To lead others well, you must first lead yourself. (Self-discipline is only part of it.)

Musing for:

To lead others well, you must first lead yourself

As you began your journey into formal leadership roles, you probably learned pretty quickly that you needed to develop skills in things like prioritization, scheduling, and managing your time and energy.

You noticed that to lead a team that was capable of making and meeting commitments, you needed to discipline yourself to make and keep your own commitments.

As you move up into more senior leadership roles, there are even more parallels between your own personal growth and the specific ways you will lead your team.

One of those areas is a shift in concentration from tactical commitments to broader concepts such as defining culture in terms of things like values and guiding principles. Just like an organization benefits from being able to articulate values, mission, purpose, etc. you also can benefit personally from articulating your own values, mission, and purpose. And while yours won’t be identical to that of your organization, you’d certainly want the two to be compatible.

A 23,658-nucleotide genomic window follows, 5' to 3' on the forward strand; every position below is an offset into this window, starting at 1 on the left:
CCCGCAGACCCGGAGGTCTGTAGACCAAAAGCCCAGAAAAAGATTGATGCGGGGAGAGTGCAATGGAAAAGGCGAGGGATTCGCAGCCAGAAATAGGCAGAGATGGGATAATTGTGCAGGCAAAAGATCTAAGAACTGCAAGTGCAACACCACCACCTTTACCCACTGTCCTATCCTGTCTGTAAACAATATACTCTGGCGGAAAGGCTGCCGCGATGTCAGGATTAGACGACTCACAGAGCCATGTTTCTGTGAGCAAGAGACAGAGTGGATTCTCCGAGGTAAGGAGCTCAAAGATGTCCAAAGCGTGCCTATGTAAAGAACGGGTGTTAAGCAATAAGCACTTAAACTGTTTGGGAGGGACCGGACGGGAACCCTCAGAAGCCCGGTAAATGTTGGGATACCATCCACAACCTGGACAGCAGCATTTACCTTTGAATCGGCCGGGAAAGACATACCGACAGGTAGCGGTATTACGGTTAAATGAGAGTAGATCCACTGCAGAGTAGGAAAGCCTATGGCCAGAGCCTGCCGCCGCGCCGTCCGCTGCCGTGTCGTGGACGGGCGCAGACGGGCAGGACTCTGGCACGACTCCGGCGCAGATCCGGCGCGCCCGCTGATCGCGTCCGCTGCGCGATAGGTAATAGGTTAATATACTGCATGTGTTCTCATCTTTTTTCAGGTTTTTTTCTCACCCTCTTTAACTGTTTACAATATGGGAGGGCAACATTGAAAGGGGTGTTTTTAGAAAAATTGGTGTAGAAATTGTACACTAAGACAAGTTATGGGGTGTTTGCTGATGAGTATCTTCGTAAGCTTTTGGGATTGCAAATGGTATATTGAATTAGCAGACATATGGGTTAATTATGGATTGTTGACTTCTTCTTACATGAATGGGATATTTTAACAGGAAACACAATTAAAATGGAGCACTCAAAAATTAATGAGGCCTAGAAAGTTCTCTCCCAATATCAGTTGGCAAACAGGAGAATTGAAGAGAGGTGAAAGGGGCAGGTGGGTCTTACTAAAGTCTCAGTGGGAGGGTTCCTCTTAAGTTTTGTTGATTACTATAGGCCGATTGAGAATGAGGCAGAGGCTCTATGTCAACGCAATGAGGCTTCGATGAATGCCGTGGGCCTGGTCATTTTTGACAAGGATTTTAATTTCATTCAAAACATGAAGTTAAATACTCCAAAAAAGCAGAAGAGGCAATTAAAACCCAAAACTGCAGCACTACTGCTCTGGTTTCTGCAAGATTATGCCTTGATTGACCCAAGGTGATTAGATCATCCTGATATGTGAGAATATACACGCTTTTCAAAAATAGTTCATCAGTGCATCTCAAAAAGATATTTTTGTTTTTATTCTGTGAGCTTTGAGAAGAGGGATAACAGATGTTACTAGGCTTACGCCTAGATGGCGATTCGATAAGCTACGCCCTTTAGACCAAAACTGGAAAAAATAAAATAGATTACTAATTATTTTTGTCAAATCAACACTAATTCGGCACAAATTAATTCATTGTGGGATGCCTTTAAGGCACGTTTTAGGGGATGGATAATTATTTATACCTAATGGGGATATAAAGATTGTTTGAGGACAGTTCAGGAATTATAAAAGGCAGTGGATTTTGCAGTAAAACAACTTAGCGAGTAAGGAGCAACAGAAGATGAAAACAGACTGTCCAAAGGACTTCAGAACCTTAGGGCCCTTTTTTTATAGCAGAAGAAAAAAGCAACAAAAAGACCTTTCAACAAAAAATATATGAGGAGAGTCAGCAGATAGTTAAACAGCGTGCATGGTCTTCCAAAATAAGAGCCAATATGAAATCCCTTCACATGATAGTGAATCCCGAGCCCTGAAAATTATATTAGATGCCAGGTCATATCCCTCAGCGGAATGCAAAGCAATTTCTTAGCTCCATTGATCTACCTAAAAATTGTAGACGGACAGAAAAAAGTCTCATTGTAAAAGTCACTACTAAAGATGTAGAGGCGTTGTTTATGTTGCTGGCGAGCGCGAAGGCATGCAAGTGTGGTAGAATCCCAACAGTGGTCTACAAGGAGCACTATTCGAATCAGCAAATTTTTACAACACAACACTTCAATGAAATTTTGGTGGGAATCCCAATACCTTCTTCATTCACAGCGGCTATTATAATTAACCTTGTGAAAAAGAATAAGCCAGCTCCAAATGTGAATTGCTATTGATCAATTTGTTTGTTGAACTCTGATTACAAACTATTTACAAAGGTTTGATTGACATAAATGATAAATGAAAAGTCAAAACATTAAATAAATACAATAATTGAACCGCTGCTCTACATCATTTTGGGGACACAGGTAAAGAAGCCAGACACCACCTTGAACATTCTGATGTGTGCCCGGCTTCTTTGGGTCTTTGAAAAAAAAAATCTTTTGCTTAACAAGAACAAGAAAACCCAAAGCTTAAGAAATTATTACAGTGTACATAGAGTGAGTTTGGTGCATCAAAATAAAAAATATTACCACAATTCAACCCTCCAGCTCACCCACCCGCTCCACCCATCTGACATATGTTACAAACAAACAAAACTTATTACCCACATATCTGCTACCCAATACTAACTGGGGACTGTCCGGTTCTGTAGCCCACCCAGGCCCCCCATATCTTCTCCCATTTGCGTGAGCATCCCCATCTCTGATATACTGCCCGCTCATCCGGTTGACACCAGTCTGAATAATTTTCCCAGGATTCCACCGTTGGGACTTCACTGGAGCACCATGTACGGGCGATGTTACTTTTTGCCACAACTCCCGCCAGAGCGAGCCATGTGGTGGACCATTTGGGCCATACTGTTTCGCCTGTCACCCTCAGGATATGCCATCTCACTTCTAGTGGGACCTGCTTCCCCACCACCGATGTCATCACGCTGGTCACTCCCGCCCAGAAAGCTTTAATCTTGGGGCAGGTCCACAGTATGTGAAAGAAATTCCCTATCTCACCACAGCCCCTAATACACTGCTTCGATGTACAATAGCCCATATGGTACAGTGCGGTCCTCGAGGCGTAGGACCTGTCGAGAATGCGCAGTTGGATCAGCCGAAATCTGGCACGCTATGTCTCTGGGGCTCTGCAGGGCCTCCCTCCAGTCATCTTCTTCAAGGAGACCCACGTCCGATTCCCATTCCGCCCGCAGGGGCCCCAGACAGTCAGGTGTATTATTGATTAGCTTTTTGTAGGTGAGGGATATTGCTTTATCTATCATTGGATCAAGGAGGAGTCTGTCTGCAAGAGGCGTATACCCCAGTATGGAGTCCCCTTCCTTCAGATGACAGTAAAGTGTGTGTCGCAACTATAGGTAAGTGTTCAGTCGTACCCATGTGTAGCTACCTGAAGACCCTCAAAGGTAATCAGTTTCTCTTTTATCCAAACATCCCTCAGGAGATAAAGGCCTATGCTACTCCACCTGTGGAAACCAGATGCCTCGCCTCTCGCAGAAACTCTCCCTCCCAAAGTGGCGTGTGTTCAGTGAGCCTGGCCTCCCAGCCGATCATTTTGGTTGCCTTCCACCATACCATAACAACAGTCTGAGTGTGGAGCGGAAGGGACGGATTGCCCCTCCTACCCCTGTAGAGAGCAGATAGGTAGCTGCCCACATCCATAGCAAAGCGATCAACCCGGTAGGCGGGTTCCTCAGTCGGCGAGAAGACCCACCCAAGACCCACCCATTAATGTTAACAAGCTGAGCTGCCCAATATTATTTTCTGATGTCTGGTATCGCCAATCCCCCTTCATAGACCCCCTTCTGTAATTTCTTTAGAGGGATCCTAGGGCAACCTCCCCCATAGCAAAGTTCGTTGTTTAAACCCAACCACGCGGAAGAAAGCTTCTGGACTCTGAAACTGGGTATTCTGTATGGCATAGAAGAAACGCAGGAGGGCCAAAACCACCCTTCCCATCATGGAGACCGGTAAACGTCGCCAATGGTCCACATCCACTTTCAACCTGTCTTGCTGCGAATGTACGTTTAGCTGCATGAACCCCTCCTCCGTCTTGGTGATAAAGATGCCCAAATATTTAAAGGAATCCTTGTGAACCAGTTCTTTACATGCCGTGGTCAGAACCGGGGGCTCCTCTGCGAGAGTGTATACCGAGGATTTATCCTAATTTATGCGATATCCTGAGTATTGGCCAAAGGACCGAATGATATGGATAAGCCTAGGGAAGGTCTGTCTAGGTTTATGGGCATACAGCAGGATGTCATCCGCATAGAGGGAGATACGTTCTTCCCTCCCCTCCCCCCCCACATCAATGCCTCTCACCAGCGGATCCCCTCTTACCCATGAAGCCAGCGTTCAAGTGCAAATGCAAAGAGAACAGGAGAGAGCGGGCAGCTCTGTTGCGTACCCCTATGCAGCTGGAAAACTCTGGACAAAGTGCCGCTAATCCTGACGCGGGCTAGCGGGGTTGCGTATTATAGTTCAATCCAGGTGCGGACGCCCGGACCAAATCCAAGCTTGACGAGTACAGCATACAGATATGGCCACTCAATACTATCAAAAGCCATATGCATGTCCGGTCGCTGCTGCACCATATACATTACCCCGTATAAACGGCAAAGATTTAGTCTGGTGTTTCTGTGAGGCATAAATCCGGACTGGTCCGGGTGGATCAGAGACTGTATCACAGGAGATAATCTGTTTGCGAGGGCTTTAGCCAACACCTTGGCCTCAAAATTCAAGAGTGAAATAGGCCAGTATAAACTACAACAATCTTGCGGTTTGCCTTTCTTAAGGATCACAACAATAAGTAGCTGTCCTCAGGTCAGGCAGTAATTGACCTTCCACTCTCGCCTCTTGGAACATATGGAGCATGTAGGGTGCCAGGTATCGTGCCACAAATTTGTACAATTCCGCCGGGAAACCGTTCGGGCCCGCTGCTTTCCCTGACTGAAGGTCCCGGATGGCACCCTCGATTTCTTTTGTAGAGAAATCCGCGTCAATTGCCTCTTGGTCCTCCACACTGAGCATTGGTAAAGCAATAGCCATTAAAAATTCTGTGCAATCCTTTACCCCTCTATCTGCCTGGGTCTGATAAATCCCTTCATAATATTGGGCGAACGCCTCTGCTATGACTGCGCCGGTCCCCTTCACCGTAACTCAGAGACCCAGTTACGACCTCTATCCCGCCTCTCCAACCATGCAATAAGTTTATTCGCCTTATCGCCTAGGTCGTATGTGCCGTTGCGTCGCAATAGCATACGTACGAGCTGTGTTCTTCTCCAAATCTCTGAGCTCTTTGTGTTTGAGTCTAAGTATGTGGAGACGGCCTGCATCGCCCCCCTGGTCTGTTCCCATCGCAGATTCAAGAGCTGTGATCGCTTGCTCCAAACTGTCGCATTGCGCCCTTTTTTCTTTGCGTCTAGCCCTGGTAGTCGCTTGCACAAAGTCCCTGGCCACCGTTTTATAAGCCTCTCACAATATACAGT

Another area is in casting a compelling vision. As a senior leader, defining and/or communicating that vision is part of the motivation that keeps your team engaged in your mission. On a personal level, having a clear vision of your own desired future for yourself and your family can inspire the energy behind your own individual growth.

As you look to grow your leadership both within your organization and for yourself personally, yes, the leadership of self-discipline is important. And as you continue to grow, don’t overlook the personal leadership of values and vision.

And if you’d like a thinking partner who has helped other leaders articulate their own values and vision, let’s talk. Visit for a complimentary conversation.

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